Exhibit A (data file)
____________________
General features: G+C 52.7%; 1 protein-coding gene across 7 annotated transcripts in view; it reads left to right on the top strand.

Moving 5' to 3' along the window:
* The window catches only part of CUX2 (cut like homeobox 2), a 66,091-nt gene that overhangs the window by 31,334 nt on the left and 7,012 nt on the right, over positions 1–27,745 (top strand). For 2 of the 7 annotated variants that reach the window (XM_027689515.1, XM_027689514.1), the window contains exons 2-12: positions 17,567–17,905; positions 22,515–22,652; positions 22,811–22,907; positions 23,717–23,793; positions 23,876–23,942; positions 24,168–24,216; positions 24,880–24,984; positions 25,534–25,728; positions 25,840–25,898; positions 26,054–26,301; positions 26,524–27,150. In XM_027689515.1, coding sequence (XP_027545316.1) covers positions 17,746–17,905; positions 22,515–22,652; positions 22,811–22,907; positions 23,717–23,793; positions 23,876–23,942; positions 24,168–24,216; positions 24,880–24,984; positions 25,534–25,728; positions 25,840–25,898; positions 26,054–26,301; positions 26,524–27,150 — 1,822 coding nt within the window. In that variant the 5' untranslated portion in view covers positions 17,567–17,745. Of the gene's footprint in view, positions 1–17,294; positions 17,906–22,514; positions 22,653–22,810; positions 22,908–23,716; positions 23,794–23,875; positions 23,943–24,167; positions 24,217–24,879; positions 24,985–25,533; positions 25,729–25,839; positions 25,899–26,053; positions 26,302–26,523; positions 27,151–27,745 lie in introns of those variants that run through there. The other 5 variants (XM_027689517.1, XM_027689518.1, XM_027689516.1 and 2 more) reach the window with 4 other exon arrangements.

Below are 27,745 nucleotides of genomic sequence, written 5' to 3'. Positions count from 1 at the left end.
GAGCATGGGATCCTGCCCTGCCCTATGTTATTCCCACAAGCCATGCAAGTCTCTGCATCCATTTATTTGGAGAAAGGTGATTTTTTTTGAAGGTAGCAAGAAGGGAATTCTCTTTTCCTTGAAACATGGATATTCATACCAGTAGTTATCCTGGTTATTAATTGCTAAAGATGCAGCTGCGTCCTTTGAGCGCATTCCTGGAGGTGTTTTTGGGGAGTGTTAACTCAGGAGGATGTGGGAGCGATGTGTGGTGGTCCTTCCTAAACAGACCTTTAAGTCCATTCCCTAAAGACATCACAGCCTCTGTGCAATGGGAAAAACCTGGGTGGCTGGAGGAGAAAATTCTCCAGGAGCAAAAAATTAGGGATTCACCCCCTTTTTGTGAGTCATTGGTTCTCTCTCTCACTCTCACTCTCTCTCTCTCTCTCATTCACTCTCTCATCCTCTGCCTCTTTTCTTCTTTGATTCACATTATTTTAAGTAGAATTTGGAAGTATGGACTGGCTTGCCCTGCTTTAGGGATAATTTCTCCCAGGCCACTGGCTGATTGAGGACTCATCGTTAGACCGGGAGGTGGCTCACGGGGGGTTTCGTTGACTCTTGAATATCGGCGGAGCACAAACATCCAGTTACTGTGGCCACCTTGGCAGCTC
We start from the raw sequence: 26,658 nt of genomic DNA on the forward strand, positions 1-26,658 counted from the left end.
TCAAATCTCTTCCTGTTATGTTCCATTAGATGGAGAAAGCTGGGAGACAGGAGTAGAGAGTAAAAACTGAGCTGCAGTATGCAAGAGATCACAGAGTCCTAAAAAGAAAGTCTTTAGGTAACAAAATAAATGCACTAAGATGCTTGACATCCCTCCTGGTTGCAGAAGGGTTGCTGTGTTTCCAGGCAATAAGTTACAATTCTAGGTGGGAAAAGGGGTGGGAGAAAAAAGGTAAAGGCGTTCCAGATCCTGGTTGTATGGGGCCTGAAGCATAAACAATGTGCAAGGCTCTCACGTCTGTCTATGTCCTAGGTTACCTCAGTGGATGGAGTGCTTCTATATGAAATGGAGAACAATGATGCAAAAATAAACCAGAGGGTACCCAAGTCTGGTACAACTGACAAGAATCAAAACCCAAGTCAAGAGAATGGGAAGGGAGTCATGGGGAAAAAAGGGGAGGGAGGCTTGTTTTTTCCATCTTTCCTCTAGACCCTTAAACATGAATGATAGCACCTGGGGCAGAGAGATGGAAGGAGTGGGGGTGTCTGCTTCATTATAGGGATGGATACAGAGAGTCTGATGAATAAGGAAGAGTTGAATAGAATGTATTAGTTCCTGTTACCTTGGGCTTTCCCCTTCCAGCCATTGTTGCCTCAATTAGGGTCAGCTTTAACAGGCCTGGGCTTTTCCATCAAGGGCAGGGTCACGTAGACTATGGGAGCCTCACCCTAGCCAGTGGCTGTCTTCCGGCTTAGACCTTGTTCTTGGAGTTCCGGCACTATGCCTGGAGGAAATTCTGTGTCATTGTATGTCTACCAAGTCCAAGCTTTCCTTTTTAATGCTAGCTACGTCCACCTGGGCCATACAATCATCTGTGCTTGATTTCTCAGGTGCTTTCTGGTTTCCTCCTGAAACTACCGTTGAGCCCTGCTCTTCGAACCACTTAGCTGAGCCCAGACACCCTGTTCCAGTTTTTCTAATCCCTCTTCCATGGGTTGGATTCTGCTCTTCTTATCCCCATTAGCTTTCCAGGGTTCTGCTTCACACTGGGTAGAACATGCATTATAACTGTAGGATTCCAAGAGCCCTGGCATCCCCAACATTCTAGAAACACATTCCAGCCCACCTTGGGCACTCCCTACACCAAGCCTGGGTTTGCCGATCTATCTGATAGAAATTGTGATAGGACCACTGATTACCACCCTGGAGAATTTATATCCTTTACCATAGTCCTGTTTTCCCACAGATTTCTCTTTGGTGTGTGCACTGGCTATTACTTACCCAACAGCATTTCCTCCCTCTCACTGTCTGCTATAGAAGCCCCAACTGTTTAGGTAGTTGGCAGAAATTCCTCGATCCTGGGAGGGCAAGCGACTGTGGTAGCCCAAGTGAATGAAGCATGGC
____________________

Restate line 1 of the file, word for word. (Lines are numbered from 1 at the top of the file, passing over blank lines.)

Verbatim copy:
General features: G+C 52.7%; 1 protein-coding gene across 7 annotated transcripts in view; it reads left to right on the top strand.